“Oh, Lucas, you glorious idiot.” Jan grabbed the man in a tight hug which deprived the smaller man of breath for its duration, but Jan made sure it wasn’t too long.
Jan kept his hands on the man’s shoulders and they smiled at each other, at arms’ length.
“Goodbye, Captain. Watch out for flying jugs.” Lucas said.
“Goodbye, Lucas. Don’t let Sir Derek off easy; talk back to him for me, but not in battle. Great Sky, keep your mouth shut in battle.” Jan said.
The next joiners were all the soldiers who had sailed with Jan on the Red Sky, minus Lucas who already bade farewell. They were all happily walking to their probable doom, and if by chance they survived this, he would tell them their official name, inspired by his exchange with Lucas: Jan’s Glorious Idiots. He wouldn’t admit it a moment sooner, in case they took it personally. The less familiar soldiers who decided to join them were no better.
As a handful of others, mostly strangers, walked away to join Sir Derek’s camp, Jan sat on a beach boulder and stared at the sand. He knew that his name fit perfectly into the official title of this group. What better leader for Glorious Idiots than Jan Donde, the biggest one of all?
And there came Chandra, walking toward him, head covered but for her face in a thin dark shawl to protect from the sun. The same woman who would freely roam the halls of the Kenderley Palace when Jan wanted her to be watched carefully at all times was on the beach unattended; why would she change now?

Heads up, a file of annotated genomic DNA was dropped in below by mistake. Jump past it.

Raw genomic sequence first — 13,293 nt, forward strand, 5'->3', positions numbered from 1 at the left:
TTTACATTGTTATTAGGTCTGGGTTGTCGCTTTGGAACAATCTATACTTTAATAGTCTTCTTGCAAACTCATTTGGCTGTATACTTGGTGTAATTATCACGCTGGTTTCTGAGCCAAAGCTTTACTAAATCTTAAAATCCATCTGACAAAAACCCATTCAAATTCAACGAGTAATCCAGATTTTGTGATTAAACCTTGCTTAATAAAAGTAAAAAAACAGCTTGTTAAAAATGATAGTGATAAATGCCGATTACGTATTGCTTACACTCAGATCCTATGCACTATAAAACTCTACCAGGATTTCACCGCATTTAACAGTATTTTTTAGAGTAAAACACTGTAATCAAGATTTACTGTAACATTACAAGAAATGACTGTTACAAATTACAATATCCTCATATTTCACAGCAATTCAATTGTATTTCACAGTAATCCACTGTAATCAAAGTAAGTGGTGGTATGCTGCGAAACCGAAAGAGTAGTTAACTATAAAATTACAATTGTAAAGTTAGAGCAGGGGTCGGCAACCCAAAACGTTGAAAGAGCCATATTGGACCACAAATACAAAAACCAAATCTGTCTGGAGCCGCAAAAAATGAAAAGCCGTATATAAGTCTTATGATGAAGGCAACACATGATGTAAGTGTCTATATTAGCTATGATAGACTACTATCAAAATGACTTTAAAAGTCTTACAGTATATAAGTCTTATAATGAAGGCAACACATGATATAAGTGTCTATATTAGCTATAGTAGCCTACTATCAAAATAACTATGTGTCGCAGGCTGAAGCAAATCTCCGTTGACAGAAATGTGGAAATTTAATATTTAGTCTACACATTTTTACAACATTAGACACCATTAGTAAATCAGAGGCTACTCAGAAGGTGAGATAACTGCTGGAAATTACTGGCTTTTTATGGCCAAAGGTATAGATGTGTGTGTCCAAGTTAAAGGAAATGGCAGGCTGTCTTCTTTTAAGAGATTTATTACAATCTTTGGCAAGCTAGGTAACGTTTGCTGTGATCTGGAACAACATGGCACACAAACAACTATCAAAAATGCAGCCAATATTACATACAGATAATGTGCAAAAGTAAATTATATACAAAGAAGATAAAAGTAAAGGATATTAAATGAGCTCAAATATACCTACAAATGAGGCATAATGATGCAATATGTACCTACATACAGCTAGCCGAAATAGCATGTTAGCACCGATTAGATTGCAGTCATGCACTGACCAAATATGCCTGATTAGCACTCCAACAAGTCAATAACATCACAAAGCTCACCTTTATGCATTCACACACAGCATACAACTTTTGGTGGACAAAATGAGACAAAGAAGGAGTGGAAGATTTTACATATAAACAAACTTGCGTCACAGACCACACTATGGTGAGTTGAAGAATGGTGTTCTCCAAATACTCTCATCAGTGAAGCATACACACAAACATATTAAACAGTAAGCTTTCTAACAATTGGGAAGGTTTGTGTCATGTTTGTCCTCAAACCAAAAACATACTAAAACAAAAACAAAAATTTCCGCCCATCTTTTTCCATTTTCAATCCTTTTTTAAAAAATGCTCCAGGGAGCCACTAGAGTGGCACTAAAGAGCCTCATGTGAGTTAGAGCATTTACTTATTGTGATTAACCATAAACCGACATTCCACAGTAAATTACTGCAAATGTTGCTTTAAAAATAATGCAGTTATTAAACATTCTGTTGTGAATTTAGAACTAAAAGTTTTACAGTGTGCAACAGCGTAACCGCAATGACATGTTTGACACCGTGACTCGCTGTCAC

“Good evening, Jan. Have you got all you need? All the men and supplies?” She asked.
Jan nodded slowly, but said nothing.
“I suppose I should call you Admiral, now. But then, I’m not calling Derek a General.”
“You can call me what you like,” Jan replied, “I’m Captain Jan. I guess we’re pirates, more or less. It’s not like Lucen’s hired or sanctioned us for what we’re going to do.”
Chandra closed her eyes guiltily for a brief moment.
“Yes. This act is yours, this choice. I don’t get to give you a title, or to own what you’ll achieve without me. I’m sorry, Jan. I wish you all the best. Please make it through this alive.”
“As far as I get to choose that, I will. I’ll send word when there’s something to say,” Jan replied.
She looked at him and she doubted he would invite any embrace. This big man, almost fatherly in his protectiveness when she needed to be escorted safely away from Queen Alisand’s funeral, from King Jonnecht’s demise; she used to wonder if there was anywhere in the world she could go that he wouldn’t follow if she might be in peril. Now she knew where, but there were compelling reasons why.
Chandra shed a tear and turned and walked away. Jan just watched, quietly making sure nothing happened to her while she remained within view, and accepting once she was out of sight that he had chosen different responsibilities. No one said a proper goodbye.